Autism; disability or gift?

Is autism a disability?

This question has been floating around the internet a lot recently, especially as it is autism awareness month (April). Opinions seem to be divided. Some people on the spectrum think it isn’t, whereas someone else on the spectrum might think it is. Others are baffled as to how their child’s autism could be seen as anything but a disability when they scream, self-harm all day and don’t talk, whereas other parents see their child as a ‘gift’. Autism affects each person so differently, it is probably true that for some it is and some it isn’t.

This is where I come in. My opinion may cause upset to some, this is not the intention, however I am firm in my belief that at least to me, autism is a disability. The only gifts it has given me are being really good at the game show ‘Catchphrase’ and being able to draw 1960’s style tower blocks. The tower blocks are quite astonishing to look at, but it’s not really going to help me get along in life. I could not be an architect because 1. people do not want 1960’s style buildings any more and 2. Because my pictures are drawn when I feel like it and could not be ‘commissioned’ or spontaneous. Kind of like these blog posts. Sometimes I can write three or four within a week, other times I can only write one or less!

The reason I see autism as a disability is that I do not and can not live independently. I am in care and probably will be for the rest of my life. I have met many people who carry the label of ‘Asperger syndrome’ who still live quite happily with their parents, have jobs (or are able to seek work) and some who even drive, live alone and even get married. I don’t like people saying I have ‘Aspergers’, although this label probably fits me now I am older, because I associate it with intelligence and the ability to ‘learn to live a normal life’. Okay I am being a bit one size fits all which we all know is not the case with autism, but I just don’t fit in with my so called ‘peers’. They seem to know when to ‘hide’ their autistic behaviour and how to be acceptable to others. They seem to WANT to be acceptable to others. I am happier being me! Okay so people do think I am ‘odd’ or whatever they want to believe when I start jumping, squealing and flapping in the middle of the town centre because I have seen a particularly fetching Pigeon, but that’s just me.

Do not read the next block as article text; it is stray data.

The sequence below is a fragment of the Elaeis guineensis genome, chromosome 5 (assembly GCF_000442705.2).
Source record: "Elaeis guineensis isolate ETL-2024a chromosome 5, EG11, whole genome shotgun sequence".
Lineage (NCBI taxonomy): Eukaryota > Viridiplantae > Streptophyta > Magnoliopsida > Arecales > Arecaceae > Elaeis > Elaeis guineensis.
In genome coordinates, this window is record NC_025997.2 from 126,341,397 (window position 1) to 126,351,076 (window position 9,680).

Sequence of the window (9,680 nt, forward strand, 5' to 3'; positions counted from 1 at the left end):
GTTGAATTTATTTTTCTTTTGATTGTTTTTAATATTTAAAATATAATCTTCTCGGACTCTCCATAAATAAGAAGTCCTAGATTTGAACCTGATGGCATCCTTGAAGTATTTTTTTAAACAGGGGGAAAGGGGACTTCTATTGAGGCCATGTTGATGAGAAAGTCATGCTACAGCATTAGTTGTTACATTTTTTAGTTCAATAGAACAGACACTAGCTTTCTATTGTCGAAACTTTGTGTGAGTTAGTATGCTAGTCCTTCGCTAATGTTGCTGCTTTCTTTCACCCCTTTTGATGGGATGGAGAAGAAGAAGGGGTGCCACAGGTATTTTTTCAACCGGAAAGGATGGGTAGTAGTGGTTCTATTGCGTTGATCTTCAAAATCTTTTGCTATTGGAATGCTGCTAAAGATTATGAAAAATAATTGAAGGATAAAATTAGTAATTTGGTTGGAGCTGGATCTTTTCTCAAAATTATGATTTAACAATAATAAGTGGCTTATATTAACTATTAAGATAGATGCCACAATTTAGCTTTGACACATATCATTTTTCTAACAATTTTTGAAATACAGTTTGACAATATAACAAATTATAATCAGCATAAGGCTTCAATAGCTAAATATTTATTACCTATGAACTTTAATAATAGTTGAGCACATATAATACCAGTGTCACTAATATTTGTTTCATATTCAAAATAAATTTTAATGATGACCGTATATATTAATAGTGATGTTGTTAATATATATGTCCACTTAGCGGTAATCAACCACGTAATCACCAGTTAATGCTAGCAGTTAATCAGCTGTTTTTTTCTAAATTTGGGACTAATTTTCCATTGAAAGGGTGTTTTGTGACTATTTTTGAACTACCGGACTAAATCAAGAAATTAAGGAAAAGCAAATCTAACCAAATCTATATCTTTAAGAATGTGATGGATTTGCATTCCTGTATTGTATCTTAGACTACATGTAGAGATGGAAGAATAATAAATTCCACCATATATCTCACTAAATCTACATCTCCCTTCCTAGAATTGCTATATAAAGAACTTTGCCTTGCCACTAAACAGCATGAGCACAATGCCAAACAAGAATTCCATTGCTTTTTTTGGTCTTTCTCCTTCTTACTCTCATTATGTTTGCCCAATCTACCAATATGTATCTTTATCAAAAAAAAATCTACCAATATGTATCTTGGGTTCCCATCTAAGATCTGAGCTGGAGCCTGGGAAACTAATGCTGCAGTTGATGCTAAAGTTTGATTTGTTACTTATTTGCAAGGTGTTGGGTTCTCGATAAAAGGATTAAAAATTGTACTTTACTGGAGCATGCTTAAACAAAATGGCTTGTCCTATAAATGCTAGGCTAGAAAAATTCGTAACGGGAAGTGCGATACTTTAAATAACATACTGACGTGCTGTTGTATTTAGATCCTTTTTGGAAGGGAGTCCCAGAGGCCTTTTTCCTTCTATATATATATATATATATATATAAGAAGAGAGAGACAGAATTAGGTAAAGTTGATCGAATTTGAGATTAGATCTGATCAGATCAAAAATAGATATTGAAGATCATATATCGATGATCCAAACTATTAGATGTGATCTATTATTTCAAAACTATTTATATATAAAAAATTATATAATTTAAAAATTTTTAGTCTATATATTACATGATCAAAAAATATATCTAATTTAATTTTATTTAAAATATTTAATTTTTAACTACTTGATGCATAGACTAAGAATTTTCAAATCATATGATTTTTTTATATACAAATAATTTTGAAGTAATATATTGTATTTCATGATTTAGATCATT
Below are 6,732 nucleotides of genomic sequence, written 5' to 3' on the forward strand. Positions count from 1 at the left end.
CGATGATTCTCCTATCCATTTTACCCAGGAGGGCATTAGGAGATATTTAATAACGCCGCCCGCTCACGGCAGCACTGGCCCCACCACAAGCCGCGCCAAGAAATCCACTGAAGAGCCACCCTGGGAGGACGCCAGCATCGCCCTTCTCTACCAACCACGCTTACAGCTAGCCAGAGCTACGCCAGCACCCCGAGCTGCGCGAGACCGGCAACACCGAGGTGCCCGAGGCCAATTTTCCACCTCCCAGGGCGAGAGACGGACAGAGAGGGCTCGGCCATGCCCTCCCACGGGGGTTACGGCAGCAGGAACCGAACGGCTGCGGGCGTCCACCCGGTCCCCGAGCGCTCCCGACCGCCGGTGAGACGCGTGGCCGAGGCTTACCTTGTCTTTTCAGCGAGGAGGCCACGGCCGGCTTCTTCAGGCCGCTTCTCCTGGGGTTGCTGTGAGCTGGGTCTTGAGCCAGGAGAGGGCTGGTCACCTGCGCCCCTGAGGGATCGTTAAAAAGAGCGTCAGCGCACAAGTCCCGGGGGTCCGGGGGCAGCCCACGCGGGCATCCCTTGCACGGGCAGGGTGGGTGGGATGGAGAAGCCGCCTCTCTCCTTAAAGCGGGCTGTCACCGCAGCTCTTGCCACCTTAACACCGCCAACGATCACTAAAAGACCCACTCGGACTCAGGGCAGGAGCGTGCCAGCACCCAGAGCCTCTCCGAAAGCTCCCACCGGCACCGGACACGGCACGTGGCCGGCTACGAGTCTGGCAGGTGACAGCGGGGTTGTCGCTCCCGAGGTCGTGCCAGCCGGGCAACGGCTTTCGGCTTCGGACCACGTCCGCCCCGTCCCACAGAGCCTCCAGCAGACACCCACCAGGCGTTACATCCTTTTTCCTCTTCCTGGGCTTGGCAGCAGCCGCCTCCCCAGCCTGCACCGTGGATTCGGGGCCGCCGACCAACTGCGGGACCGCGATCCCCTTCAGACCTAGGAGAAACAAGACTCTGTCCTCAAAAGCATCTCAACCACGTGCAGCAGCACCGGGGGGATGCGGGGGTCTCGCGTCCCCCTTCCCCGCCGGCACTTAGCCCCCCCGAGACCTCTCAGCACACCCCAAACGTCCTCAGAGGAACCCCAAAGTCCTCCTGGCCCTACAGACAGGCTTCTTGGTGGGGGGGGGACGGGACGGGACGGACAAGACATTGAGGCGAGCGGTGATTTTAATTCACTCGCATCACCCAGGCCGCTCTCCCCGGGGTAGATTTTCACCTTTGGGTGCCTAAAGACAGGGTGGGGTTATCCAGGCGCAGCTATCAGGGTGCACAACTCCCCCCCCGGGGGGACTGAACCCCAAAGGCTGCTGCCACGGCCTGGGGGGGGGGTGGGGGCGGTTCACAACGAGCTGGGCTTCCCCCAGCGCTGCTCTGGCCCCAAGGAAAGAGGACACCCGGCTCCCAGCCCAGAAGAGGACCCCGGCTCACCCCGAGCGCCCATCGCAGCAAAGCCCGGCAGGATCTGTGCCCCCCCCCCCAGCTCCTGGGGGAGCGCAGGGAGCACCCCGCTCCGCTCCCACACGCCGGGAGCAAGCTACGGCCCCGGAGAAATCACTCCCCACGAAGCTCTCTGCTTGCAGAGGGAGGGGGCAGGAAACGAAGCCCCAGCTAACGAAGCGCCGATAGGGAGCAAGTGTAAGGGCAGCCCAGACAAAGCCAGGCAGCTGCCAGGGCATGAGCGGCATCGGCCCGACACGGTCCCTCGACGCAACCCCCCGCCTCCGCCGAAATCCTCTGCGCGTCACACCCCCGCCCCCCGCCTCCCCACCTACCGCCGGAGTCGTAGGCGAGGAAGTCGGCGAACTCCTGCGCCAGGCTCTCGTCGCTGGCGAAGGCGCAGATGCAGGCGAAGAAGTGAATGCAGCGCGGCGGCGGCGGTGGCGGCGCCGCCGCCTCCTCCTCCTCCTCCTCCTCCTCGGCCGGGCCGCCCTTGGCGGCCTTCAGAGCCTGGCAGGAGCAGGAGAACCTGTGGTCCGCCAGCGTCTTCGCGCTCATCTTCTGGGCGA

My biggest problems are sensory overload, communication and social impairments and almost lack of theory of mind. My senses cause me great distress throughout the day. The stress of having to cope with a constant onslaught of sensory input plus trying to socialise correctly usually results in an overload, meltdown or withdrawal. Meltdowns can be quite scary for people to witness as I lose most (or all) of my speech, screech like a banshee, self injure and break things. Sometimes a meltdown is caused by pure frustration. It sucks to have thousands of amazing thoughts, feelings and ideas in my head but to be unable to communicate them. I CAN talk, that is important to note, but I can’t communicate.

So overall, for me, autism is a disability. There will be people both on and off the spectrum who will disagree with me, but that is how I feel.


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